The fruit which follows start out green but swiftly turn bluish black with a grayish bloom. If you can beat the wildlife to them (birds will strip the plant bare in a few short days) then they are actually edible. There are many seeds wrapped up in very little flesh, but the taste has a very refreshing, slightly acidic taste. They have been recommended added to cereal. They ripen in April and May and provide Vitamin C.


Since this plant is in the Barberry family of plants it has Berberine in the rhizomes which make it a bitter tonic with antibacterial effects. A decoction of the root and stems has been used to treat pulmonary tuberculosis, recurring fever, and cough in rundown body systems, rheumatoid arthritis, backache, weak knees, dysentery, and enteritis.

Compact Japanese Holly – Ilex crenata

Japanese Compact Holly
Japanese Compact Holly

The Japanese or Box-leaved Holly was imported from the Orient where it is native to Chine, Japan, Korea, Taiwan and Sakhalin (a large island in the N Pacific belonging to Russia). Depending on the variety you choose for your garden it can be like an exclamation point, drawing attention, or a classic hedge plant enclosing others!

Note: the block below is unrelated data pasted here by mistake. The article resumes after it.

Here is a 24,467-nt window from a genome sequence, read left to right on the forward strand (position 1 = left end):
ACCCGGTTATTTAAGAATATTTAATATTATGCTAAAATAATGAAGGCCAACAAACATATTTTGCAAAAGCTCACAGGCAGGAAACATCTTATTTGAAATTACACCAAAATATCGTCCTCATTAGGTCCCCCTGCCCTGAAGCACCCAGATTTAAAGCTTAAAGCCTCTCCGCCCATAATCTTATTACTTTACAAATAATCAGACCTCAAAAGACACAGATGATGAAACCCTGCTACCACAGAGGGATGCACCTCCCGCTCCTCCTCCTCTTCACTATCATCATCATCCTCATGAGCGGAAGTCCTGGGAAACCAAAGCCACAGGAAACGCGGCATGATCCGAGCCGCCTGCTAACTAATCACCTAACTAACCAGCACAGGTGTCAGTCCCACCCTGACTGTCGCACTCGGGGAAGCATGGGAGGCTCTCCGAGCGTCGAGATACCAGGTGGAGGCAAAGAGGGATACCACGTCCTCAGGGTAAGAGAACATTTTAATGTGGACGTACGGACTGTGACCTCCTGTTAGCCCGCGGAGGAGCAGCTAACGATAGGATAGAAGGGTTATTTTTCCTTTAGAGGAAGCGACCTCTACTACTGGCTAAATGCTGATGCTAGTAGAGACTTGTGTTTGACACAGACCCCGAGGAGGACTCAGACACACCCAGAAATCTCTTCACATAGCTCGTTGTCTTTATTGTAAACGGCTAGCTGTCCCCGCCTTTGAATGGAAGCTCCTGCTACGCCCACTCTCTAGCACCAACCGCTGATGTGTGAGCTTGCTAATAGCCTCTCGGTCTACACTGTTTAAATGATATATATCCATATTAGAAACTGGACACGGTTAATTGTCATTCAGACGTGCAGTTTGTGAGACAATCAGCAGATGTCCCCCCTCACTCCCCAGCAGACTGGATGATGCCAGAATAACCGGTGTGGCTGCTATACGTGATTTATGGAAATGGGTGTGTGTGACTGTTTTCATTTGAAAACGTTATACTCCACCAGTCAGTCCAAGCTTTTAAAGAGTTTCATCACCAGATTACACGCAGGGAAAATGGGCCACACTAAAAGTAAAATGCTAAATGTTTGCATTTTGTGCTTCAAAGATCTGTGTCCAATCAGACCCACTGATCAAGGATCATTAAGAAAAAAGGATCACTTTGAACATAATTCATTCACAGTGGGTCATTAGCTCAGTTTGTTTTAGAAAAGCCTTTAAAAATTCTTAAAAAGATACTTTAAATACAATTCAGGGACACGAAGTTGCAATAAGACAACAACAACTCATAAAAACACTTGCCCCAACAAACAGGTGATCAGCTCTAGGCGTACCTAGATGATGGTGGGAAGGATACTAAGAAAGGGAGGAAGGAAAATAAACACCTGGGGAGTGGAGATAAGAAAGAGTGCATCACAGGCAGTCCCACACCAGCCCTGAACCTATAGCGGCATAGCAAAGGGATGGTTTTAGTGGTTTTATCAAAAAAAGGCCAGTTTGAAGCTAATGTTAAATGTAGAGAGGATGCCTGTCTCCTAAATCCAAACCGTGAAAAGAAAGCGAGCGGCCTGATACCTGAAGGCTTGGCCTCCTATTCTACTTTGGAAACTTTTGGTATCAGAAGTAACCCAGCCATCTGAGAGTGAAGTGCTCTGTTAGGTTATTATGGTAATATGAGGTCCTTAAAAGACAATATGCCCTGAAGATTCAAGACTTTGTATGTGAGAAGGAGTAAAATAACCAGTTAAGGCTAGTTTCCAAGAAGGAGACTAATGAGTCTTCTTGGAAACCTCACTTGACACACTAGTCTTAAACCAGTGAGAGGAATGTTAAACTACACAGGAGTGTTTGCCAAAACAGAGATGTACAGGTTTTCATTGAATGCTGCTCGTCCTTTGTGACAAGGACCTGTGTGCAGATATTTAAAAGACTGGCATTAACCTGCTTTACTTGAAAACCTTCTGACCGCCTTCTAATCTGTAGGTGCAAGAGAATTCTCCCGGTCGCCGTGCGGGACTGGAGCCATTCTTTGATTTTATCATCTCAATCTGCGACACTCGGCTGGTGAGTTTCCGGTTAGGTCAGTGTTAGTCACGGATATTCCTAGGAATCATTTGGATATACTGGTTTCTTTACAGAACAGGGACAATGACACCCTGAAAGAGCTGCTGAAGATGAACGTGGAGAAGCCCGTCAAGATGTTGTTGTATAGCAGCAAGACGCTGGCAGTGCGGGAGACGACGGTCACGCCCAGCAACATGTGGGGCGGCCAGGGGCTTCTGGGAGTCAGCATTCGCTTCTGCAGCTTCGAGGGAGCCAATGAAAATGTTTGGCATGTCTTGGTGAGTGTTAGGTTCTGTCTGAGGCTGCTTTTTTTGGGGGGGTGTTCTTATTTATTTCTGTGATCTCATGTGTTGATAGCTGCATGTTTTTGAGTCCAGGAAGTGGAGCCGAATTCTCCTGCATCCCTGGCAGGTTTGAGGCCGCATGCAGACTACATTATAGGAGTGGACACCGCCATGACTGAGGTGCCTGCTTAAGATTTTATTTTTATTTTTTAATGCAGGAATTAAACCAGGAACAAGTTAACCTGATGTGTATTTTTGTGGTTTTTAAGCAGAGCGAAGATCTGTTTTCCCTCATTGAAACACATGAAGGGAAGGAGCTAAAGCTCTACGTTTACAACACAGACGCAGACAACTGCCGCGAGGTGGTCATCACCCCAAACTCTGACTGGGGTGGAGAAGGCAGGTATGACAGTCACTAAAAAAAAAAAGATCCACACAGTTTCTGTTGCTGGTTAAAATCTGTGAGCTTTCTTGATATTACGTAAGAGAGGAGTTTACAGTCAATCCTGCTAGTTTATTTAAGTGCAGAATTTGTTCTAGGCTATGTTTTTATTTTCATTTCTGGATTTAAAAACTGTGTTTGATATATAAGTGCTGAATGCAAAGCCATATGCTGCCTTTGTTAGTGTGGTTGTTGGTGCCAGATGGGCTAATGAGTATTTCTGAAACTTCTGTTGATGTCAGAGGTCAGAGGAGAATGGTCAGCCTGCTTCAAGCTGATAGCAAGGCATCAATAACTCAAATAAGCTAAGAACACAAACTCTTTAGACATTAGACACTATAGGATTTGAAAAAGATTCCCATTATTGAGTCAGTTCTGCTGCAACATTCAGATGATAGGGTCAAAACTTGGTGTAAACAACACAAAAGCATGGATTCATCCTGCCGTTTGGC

It is an evergreen shrub, but without the pointy, sharp leaves we so often associate with Hollies. The leaves do more resemble the Box shrub for which one of its common names derives. It is a slow grower, often keeping the same relative size for years in your landscape structure.


As with all Hollies it needs male and female shrubs to produce berries. It blooms with small white flowers around mid-spring. These are followed by dark, almost black drupes with four seeds. The flowers are a wonderful bee attractant, and yet the shrub is deer-resistant.